According to a study led by Dartmouth College, USA, future plants will consume more water than they do now, leading to less available water for those in North America and Eurasia.
The research suggests the globe will be considerably dryer despite anticipated precipitation rises from place like the USA and Europe, areas already suffering from water stresses.
Challenging the expectations in climate science that plants will make the world wetter in the future, this study argues that due to climate change plant will need to consume more water than they do now. Scientists have long believed that as the concentrations of carbon dioxide in the atmosphere increase, plants will reduce their water consumption. This was once believed because as more carbon dioxide enters the atmosphere, plants can photosynthesise the same amount while relaxing the pores on their leaves, meaning less water loss.
These new findings reveal that this effect is only limited to the tropics and at extremely high latitudes. For much of the mid-latitude areas, projected plant responses to climate change will make the land drier.
“Approximately 60 percent of the global water flux from the land to the atmosphere goes through plants, called transpiration. Plants are like the atmosphere’s straw, dominating how water flows from the land to the atmosphere. So vegetation is a massive determinant of what water is left on land for people,” explained lead author Justin S. Mankin, an assistant professor of geography at Dartmouth and adjunct research scientist at Lamont-Doherty Earth Observatory at Columbia University. “The question we’re asking here is, how do the combined effects of carbon dioxide and warming change the size of that straw?”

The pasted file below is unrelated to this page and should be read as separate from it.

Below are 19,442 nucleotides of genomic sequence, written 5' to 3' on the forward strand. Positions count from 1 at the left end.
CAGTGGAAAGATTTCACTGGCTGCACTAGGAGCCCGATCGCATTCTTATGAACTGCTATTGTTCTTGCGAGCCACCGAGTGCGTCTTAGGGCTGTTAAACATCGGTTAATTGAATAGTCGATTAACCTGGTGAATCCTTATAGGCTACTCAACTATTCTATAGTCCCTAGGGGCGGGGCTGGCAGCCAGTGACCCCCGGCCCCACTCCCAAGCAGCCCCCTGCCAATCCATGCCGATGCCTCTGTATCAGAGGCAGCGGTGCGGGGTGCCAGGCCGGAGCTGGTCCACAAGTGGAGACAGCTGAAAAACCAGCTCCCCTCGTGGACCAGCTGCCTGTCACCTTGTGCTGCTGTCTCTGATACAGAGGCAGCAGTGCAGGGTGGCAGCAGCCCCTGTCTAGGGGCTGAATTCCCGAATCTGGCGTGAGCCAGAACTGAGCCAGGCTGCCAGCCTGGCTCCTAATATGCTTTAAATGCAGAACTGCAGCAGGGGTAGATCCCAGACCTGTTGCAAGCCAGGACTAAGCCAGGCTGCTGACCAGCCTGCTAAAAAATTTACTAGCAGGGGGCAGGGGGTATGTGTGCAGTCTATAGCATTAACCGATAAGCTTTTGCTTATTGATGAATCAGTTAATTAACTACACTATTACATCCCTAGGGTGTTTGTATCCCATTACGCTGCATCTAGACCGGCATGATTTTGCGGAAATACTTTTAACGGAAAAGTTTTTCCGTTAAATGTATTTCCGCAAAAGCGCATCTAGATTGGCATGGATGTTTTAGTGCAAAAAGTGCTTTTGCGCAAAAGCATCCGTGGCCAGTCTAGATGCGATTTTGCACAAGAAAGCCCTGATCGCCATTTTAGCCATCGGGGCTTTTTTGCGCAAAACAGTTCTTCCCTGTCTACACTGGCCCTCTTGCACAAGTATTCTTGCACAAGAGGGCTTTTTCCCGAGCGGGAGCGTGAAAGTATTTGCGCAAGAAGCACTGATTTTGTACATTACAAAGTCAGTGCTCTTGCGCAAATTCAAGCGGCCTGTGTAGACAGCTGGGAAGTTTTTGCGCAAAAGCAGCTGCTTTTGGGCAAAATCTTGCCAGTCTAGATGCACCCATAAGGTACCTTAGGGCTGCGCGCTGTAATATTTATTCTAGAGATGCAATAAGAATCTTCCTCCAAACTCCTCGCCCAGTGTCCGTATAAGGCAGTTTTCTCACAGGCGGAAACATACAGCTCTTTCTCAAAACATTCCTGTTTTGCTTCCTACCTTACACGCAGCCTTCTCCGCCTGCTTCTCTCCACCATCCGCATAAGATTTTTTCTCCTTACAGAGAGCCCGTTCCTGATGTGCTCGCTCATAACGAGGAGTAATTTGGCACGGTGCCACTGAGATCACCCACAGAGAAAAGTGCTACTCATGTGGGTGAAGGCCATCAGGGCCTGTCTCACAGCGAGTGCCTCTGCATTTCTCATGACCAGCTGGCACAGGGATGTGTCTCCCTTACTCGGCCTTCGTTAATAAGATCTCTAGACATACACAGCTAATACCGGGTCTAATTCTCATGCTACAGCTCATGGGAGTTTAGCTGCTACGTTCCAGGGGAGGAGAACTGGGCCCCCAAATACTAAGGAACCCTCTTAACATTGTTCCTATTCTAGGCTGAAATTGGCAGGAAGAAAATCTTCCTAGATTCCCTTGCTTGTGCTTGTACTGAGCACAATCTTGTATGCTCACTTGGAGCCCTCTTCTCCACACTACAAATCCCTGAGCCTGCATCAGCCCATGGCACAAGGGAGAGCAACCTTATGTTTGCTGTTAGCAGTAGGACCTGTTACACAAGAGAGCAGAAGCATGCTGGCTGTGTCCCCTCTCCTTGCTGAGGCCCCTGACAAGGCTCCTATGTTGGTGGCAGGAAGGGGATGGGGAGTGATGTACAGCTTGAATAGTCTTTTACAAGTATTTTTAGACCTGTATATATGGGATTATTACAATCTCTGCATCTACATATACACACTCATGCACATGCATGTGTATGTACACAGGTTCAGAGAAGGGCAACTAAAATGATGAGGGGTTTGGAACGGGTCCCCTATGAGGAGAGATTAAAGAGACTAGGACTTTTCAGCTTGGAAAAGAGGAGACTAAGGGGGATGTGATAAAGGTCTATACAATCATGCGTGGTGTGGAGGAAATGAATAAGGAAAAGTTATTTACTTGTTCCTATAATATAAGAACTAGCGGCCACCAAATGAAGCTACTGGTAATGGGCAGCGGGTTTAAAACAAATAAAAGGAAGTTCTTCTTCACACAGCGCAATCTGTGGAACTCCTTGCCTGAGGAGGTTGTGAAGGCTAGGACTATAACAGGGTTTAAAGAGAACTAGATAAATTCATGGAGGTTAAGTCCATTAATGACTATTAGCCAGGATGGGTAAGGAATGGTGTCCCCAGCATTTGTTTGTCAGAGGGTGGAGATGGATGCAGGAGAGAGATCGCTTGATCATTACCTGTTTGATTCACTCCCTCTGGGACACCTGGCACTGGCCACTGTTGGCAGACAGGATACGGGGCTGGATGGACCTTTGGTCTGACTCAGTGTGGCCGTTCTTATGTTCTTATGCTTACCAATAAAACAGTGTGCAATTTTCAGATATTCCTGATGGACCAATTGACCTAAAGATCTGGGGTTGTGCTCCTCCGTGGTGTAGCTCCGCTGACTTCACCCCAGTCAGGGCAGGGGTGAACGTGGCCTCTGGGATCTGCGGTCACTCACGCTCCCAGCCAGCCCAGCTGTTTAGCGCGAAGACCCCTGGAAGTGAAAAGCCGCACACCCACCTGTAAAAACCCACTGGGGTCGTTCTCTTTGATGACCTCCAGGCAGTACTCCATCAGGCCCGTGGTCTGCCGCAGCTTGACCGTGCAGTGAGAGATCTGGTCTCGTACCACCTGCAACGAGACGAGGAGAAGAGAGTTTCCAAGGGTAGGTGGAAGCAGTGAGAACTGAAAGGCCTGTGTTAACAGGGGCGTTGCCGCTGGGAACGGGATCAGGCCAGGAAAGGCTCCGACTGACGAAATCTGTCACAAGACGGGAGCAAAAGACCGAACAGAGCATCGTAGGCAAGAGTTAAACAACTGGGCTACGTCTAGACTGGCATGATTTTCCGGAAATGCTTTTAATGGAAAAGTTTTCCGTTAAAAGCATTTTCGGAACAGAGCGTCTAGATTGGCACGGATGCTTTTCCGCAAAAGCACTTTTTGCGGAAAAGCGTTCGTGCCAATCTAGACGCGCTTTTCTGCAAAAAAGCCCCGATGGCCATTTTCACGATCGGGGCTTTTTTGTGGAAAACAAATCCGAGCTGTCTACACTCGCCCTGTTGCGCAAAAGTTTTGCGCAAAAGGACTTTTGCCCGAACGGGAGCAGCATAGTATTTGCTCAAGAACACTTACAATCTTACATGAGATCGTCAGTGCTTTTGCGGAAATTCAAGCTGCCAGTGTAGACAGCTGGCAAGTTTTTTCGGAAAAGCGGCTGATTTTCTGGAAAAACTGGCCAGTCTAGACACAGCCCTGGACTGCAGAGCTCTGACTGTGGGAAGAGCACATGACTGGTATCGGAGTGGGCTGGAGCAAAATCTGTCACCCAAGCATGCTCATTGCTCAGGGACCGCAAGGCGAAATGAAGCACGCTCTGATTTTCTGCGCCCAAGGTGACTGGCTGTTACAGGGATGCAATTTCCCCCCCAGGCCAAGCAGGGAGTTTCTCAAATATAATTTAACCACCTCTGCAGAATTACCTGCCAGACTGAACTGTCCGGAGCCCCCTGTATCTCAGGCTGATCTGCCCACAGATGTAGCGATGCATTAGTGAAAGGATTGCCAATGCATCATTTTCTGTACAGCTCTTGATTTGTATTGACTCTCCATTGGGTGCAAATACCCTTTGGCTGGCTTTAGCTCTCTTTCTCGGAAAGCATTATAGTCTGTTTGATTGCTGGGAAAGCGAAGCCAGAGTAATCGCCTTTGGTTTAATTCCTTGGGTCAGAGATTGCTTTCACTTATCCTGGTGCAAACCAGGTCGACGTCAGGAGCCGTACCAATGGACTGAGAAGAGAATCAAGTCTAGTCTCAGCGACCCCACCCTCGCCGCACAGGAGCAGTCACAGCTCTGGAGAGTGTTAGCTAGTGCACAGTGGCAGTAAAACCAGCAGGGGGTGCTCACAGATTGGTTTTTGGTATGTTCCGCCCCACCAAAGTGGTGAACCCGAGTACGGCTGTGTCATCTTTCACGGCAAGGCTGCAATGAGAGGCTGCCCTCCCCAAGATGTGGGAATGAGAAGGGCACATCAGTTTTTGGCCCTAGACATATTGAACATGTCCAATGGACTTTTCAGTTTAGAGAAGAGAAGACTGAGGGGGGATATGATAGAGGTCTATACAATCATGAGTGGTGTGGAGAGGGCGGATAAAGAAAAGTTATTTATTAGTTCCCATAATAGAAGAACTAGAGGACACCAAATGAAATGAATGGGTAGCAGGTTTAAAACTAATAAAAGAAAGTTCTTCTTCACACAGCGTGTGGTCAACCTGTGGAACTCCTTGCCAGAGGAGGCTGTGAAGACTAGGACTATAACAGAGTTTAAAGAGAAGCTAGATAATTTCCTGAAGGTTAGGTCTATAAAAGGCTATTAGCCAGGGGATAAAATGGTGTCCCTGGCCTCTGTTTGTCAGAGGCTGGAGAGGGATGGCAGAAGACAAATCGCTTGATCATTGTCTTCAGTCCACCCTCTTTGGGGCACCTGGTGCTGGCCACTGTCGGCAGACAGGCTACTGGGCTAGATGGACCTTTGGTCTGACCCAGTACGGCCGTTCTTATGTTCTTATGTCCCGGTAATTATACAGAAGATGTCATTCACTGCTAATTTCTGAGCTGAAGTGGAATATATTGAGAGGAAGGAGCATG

Using climate models, researchers examined how freshwater availability may be affected by changes in the way precipitation is divided among plants, rivers and soils. The research team used a novel method, precipitation portioning. Developed by Mankin and his colleagues, used the method to calculate the future runoff loss to future vegetation in a warmer, carbon dioxide-enriched climate.